Aristotle held that equals should be treated equally and unequals unequally. Yet Aristotle's ideal of equality was a relatively formal one that allowed for considerable inequality. Likewise, Thomas Hobbes, John Locke, and Jean-Jacques Rousseau all maintained that the equality in the state of nature could be reconciled with significant inequalities in social life. Immanuel Kant too held a view that justified considerable inequalities. In the nineteenth and twentieth centuries, however, more substantive ideals of equality, including ideals of economic and social equality, began to be defended by socialists, Marxists, welfare liberals, and feminists alike. As a result, the compatibility of the political ideals of liberty and equality has been seriously brought into question: how could such substantive ideals of equality be reconciled with an ideal of liberty?
Some contemporary political philosophers have sought to resolve the apparent conflict by simply endorsing an ideal of positive rather than negative liberty – one that can clearly be seen to impose the same requirements as a substantive ideal of equality. But this strategy simply begs the question unless we can demonstrate the moral or rational superiority of an ideal of positive liberty in the first place, which seems very difficult, if not impossible, to do.
In this book, Jan Narveson will argue for the incompatibility of the political ideals of liberty and equality, while James P. Sterba will argue for their compatibility.
Are the political ideals of liberty and equality compatible? This question is of central and continuing importance in political philosophy, moral philosophy, and welfare economics. In this book, two distinguished philosophers take up the debate. Jan Narveson argues that a political ideal of negative liberty is incompatible with any substantive ideal of equality, while James P. Sterba argues that Narveson's own ideal of negative liberty is compatible, and in fact leads to the requirements of a substantive ideal of equality. Of course, they cannot both be right. Thus, the details of their arguments about the political ideal of negative liberty and its requirements will determine which of them is right. Engagingly and accessibly written, their debate will be of value to all who are interested in the central issue of what are the practical requirements of a political ideal of liberty.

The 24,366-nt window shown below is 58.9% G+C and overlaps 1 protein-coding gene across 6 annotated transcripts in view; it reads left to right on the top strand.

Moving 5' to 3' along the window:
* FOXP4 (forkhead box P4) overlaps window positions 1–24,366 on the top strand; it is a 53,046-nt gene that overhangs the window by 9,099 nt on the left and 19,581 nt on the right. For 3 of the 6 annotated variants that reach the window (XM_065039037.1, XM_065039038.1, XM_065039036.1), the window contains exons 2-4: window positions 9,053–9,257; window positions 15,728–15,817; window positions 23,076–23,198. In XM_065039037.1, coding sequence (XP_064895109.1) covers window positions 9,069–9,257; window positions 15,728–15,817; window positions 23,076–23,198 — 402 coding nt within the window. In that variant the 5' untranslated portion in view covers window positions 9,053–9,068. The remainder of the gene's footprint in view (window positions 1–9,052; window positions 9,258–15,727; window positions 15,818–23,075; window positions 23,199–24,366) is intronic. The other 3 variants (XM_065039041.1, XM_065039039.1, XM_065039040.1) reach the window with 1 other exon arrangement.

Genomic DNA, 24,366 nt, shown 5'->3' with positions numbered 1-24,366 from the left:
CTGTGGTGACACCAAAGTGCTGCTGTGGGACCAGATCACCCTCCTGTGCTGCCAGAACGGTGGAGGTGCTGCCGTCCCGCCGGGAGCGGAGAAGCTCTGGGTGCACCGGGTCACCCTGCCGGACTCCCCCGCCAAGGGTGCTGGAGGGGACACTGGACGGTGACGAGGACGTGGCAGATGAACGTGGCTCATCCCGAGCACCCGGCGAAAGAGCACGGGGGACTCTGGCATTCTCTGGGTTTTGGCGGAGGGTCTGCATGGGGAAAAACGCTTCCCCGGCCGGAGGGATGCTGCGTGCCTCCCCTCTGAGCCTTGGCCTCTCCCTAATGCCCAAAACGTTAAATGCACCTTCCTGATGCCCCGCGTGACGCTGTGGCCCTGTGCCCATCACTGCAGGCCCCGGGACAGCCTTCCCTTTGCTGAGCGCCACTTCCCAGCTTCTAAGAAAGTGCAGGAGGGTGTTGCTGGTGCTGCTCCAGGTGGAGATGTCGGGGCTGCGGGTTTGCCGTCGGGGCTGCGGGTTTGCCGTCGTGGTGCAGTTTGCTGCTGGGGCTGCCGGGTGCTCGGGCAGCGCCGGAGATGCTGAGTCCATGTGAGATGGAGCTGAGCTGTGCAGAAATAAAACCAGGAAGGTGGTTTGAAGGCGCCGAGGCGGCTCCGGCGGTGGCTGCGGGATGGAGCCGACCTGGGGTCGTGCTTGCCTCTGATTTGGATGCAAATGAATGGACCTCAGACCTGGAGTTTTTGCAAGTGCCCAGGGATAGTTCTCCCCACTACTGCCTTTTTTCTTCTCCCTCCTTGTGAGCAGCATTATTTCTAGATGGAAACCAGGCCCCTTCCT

Is liberty compatible with equality? Following out the strategy proposed in the general introduction, I will seek to answer this question by starting with the libertarian's own ideal of negative liberty and then try to show that that ideal, when correctly interpreted, leads to substantial equality. I will then turn to an examination of other arguments that have sought to support similar conclusions and explain why those arguments are not as effective as my own. Finally, I will consider the main objections to my argument that have been raised by libertarians and my replies to those objections, where I will take up, in particular and at length, Jan Narveson's own objections to my argument from liberty to equality.
The practical requirements of liberty
From liberty to welfare
Libertarians like to think of themselves as defenders of liberty. F. A. Hayek, for example, sees his work as restating an ideal of liberty for our times. “We are concerned,” says Hayek, “with that condition of men in which coercion of some by others is reduced as much as possible in society.” Similarly, John Hospers believes that libertarianism is “a philosophy of personal liberty – the liberty of each person to live according to his own choices, provided that he does not attempt to coerce others and thus prevent them from living according to their choices.”